Updating processes and tools

Once your organization has a clear picture of the characteristics they need to look out for, vulnerable customers should be a focus in proposition development and delivery. The FCA stipulates that companies should “respond to customer needs throughout product design, flexible customer service provision and communications.” Look at your proposition through the eyes of a vulnerable customer, keeping them front and center in your design, from idea generation, development, testing, launch and review, to ensuring products and services meet their needs.

Customer experience should be underpinned by processes and systems that “support and enable vulnerable consumers to disclose their needs” and enable firms to “spot signs of vulnerability.”  The regulator calls out the need for systems that highlight information about customers’ needs, aiding appropriate service and communication regardless of individuals’ channel of choice.

Digital monitoring technology can help find vulnerable customers

The guidance highlights monitoring as a clear-cut way of assessing whether firms are “meeting and responding to the needs of customers with characteristics of vulnerability.” And this will pay dividends in driving the insight that’s required to pinpoint where improvements are needed.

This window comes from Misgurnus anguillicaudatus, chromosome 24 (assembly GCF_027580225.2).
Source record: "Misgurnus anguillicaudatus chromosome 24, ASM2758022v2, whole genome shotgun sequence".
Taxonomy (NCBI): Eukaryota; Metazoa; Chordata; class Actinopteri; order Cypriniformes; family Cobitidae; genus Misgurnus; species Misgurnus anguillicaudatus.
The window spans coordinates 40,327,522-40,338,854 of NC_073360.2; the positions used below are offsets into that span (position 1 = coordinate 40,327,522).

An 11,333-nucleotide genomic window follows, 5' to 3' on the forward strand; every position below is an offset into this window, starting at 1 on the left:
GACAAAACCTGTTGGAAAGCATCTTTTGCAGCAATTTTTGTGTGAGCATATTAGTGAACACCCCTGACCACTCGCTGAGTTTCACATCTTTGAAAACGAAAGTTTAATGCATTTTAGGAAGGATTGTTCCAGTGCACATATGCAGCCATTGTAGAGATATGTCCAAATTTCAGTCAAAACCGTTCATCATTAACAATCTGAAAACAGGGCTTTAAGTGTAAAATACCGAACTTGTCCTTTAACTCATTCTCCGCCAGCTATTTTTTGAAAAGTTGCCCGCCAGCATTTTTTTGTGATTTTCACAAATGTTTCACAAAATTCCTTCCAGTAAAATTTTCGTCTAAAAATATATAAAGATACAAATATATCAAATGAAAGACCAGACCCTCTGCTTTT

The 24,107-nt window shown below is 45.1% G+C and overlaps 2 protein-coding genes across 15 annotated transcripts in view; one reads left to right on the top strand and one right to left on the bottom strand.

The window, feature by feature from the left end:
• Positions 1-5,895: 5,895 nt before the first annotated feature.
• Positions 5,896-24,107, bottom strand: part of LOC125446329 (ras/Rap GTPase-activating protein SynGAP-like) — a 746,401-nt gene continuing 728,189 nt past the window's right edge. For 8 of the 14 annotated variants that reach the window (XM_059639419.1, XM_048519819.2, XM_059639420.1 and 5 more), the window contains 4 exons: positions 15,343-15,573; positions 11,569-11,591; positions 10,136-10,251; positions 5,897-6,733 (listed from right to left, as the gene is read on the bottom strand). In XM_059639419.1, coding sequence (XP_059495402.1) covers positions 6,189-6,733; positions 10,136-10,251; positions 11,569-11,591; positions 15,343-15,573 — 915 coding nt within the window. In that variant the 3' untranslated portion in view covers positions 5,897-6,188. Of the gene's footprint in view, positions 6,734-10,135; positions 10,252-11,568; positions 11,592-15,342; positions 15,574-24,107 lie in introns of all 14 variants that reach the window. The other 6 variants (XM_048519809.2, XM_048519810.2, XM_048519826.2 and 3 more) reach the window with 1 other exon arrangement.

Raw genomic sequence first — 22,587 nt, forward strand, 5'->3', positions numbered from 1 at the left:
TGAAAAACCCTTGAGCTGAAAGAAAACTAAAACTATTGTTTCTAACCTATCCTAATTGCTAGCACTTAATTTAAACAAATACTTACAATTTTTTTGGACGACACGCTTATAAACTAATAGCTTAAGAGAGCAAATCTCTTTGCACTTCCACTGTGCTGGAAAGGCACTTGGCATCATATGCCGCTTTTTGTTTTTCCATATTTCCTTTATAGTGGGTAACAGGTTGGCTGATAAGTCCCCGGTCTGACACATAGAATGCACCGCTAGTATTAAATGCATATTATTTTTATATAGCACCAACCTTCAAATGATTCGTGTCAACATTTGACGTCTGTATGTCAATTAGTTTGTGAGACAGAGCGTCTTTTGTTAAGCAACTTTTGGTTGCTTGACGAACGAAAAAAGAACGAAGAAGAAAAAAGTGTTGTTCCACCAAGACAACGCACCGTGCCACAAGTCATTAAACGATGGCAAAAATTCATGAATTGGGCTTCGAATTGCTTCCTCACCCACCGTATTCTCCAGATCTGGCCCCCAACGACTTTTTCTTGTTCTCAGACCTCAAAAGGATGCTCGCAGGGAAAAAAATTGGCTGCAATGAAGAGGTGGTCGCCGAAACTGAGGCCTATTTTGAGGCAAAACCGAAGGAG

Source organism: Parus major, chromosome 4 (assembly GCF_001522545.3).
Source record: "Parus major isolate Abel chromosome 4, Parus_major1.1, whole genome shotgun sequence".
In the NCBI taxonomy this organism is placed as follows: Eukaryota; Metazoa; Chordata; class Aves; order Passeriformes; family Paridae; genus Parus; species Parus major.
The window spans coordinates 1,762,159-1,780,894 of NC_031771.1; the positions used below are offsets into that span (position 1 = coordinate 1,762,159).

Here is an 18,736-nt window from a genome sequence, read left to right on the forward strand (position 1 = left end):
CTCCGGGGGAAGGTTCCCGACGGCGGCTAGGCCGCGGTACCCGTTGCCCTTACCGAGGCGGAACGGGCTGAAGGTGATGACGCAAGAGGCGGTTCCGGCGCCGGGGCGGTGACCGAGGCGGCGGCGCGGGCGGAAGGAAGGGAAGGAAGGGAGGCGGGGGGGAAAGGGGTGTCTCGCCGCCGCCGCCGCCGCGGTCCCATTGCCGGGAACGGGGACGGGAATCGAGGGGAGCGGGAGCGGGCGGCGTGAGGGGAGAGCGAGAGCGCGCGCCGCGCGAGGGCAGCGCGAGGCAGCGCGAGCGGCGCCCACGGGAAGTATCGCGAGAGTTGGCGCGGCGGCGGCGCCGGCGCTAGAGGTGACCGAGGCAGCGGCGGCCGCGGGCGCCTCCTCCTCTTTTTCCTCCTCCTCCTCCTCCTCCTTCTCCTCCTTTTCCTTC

While the arm’s length nature of remote engagement has left some firms scratching their heads as to how they can stay close to their customers, digital interactions present a huge opportunity if designed and managed correctly. Firms should using automated tools to monitor and record the millions of digital interactions they have with their customers across web and mobile apps.

Unlike telephone, face-to-face or paper-based engagement, digital customer journeys are often modified and personalized, independently of user-selected options, or by issues such as accessibility. By automatically recording every single session and interaction, you can create a valuable 360-degree perspective of the individual digital journey while building an audit trail in the process. Underpin this with the right machine learning capabilities, and the collective insight can be used to build a repository of behaviours that typify certain customer profiles. This makes it easy to identify breaks from the norm which may need additional oversight or support from a skilled member of staff.

The guidance recognizes that digital is critical component to serving vulnerable customers well. It calls out the potential for “modern innovations like artificial intelligence (AI) to deliver personalized content during a digital journey [which] means that customers could receive products and services appropriate for them which result in good outcomes.” And in a fiercely competitive market in which financial providers are judged as much on their values and actions as they are on their services, getting it right is a win-win.

To learn more about how to transform your digital experiencefor vulnerable customers, download our guide, Vulnerable Customers & Digital Channels.